* * * * * * * * * * * * * * * *
That promise comforted the youngest children about not being allowed to watch the sacrifice, and they went with Madenn and the guards willingly. Boromir and Herumor took Faramir and Princess Idis with them, who both wanted to watch the slaying of the Fair King, although Faramir would admit his brother later that the sight had made him rather… queasy. But he could not show weakness before the eyes of the golden Princess, who did not seam the least disturbed by the whole thing.

That left Achren and Húrin alone, strolling through the remains of the fair arm in arm. No-one was witness to their negotiations, but when they returned to the horse fair shortly before evening meal, Achren was wearing her silver pin again. And in the evening, Lord Forlong announced the entire Castle joyfully that his second-born daughter would marry Lord Húrin, the Warden of the Keys, before the end of the year.

They had not named any particular day for the wedding yet, as Húrin needed to speak with his parents first. But there seemed to be a mutual agreement that it should be done as early as possible, for Lord Barahir’s sake, whose fragile health might not allow the customary full year of betrothal. Everyone wished them well and was happy for them, above all little Morwen, who would not let go of Achren’s hand the entire evening.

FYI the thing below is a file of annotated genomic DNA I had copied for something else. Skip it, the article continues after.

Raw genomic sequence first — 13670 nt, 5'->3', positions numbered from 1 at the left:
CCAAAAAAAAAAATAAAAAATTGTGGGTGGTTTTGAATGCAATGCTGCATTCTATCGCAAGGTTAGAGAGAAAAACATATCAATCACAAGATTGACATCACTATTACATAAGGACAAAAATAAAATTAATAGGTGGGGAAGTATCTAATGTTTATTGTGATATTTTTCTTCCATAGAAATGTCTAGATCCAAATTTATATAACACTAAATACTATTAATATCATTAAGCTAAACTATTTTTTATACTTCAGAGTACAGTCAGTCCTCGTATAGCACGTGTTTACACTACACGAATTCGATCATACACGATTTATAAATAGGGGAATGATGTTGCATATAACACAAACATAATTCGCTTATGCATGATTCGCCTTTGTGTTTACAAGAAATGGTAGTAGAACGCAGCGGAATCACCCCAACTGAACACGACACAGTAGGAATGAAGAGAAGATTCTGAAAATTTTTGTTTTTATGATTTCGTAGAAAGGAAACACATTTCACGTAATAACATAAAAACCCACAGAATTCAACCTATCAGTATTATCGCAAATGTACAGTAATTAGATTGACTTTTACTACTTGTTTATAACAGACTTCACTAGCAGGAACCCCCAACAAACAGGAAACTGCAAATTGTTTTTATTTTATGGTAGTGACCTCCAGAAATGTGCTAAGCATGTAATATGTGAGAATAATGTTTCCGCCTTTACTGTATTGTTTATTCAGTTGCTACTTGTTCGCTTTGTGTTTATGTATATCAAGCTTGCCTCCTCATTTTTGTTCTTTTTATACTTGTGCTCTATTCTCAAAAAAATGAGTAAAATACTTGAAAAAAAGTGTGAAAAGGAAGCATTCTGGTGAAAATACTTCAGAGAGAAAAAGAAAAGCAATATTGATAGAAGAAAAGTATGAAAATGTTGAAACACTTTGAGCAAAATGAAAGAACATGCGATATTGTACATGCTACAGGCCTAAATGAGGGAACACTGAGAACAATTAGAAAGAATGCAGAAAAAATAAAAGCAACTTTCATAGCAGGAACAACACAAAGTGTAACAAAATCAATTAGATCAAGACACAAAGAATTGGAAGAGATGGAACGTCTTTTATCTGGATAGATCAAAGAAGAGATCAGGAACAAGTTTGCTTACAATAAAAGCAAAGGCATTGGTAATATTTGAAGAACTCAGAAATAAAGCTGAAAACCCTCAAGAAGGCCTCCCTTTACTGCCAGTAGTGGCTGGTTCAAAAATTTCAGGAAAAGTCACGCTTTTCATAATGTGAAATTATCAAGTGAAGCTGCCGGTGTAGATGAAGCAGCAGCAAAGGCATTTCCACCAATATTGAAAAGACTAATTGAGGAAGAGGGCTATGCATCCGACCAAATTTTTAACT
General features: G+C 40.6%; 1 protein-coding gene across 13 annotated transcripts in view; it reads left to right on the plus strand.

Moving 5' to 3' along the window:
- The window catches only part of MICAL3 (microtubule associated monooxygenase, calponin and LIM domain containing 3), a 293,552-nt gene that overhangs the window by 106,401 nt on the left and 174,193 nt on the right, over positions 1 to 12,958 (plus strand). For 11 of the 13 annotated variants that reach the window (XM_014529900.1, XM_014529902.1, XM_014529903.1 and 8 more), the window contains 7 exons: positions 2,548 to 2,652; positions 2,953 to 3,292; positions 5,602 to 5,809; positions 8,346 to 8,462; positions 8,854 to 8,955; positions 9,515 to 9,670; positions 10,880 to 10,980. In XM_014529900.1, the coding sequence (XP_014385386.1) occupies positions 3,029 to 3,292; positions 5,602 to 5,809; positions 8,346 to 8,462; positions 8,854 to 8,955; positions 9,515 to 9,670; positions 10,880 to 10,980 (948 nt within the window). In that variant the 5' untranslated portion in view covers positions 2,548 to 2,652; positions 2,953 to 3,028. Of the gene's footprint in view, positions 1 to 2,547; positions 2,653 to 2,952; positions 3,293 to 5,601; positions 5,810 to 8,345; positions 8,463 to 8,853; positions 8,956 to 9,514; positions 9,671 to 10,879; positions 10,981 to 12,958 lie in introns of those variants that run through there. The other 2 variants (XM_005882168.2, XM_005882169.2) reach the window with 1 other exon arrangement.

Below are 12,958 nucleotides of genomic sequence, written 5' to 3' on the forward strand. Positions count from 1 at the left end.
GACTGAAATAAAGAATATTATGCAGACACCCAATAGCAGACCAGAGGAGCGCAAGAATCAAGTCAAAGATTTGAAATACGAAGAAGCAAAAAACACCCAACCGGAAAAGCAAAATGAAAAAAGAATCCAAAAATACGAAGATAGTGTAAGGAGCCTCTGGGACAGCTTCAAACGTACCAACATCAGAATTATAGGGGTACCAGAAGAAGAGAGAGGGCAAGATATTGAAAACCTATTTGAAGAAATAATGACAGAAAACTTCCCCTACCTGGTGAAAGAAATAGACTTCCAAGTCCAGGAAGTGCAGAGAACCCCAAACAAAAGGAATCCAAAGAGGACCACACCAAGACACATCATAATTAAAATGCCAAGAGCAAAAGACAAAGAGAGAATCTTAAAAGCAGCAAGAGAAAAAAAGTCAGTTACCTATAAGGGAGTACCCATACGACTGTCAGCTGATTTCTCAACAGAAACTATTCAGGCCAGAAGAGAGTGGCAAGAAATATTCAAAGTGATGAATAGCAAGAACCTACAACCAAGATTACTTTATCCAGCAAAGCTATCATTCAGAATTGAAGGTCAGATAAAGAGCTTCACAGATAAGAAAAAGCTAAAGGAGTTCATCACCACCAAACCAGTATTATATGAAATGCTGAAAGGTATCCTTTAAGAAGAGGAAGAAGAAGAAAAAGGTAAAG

When finally all the others had retired, Madenn went to her father’s chambers alone, to tell him about her decision that he had feared for a long time. Lord Forlong was understandably saddened but not surprised; he only asked his daughter to stay as long as Achren would be truly gone. That Madenn could and did promise him, and when she returned to her own rooms, she slept deep and well, like she had not done for a long time.


(1) As the Professor did not give us the exact currency of Middle-earth, I work with copper, bronze, silver and golden coin, respectively. Copper pieces have the least worth and golden pieces the most, obviously.